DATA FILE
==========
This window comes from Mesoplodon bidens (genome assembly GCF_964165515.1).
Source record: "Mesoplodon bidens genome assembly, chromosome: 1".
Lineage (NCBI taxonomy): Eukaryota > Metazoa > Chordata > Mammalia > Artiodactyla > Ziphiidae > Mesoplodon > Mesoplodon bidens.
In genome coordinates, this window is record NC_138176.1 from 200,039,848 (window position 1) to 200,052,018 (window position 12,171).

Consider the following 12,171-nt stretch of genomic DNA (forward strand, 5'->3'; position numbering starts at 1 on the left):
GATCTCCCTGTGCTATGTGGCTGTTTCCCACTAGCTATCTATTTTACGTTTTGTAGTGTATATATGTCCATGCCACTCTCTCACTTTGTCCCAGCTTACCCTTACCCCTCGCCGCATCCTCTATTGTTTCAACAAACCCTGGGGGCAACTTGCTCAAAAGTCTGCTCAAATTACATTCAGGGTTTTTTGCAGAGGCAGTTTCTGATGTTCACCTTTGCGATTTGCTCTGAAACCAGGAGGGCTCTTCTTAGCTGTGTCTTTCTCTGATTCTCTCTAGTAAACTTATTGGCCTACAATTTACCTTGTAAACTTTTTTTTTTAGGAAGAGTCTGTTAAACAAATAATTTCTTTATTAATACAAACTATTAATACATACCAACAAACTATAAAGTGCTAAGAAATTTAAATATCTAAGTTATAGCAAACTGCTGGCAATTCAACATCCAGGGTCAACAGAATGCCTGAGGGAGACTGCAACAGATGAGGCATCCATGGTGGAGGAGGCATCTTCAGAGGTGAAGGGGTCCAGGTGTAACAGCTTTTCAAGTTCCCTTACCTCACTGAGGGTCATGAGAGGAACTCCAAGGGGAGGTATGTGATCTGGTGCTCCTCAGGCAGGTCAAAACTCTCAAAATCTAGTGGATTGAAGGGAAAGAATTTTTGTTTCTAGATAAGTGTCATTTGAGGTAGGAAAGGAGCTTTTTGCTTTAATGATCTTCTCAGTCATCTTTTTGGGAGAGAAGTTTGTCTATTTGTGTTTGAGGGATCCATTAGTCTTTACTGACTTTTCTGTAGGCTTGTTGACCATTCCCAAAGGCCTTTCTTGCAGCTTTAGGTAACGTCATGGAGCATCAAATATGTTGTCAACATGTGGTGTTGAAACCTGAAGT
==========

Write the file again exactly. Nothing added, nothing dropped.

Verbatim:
This window comes from Mesoplodon bidens (genome assembly GCF_964165515.1).
Source record: "Mesoplodon bidens genome assembly, chromosome: 1".
Lineage (NCBI taxonomy): Eukaryota > Metazoa > Chordata > Mammalia > Artiodactyla > Ziphiidae > Mesoplodon > Mesoplodon bidens.
In genome coordinates, this window is record NC_138176.1 from 200,039,848 (window position 1) to 200,052,018 (window position 12,171).

Consider the following 12,171-nt stretch of genomic DNA (forward strand, 5'->3'; position numbering starts at 1 on the left):
GATCTCCCTGTGCTATGTGGCTGTTTCCCACTAGCTATCTATTTTACGTTTTGTAGTGTATATATGTCCATGCCACTCTCTCACTTTGTCCCAGCTTACCCTTACCCCTCGCCGCATCCTCTATTGTTTCAACAAACCCTGGGGGCAACTTGCTCAAAAGTCTGCTCAAATTACATTCAGGGTTTTTTGCAGAGGCAGTTTCTGATGTTCACCTTTGCGATTTGCTCTGAAACCAGGAGGGCTCTTCTTAGCTGTGTCTTTCTCTGATTCTCTCTAGTAAACTTATTGGCCTACAATTTACCTTGTAAACTTTTTTTTTTAGGAAGAGTCTGTTAAACAAATAATTTCTTTATTAATACAAACTATTAATACATACCAACAAACTATAAAGTGCTAAGAAATTTAAATATCTAAGTTATAGCAAACTGCTGGCAATTCAACATCCAGGGTCAACAGAATGCCTGAGGGAGACTGCAACAGATGAGGCATCCATGGTGGAGGAGGCATCTTCAGAGGTGAAGGGGTCCAGGTGTAACAGCTTTTCAAGTTCCCTTACCTCACTGAGGGTCATGAGAGGAACTCCAAGGGGAGGTATGTGATCTGGTGCTCCTCAGGCAGGTCAAAACTCTCAAAATCTAGTGGATTGAAGGGAAAGAATTTTTGTTTCTAGATAAGTGTCATTTGAGGTAGGAAAGGAGCTTTTTGCTTTAATGATCTTCTCAGTCATCTTTTTGGGAGAGAAGTTTGTCTATTTGTGTTTGAGGGATCCATTAGTCTTTACTGACTTTTCTGTAGGCTTGTTGACCATTCCCAAAGGCCTTTCTTGCAGCTTTAGGTAACGTCATGGAGCATCAAATATGTTGTCAACATGTGGTGTTGAAACCTGAAGT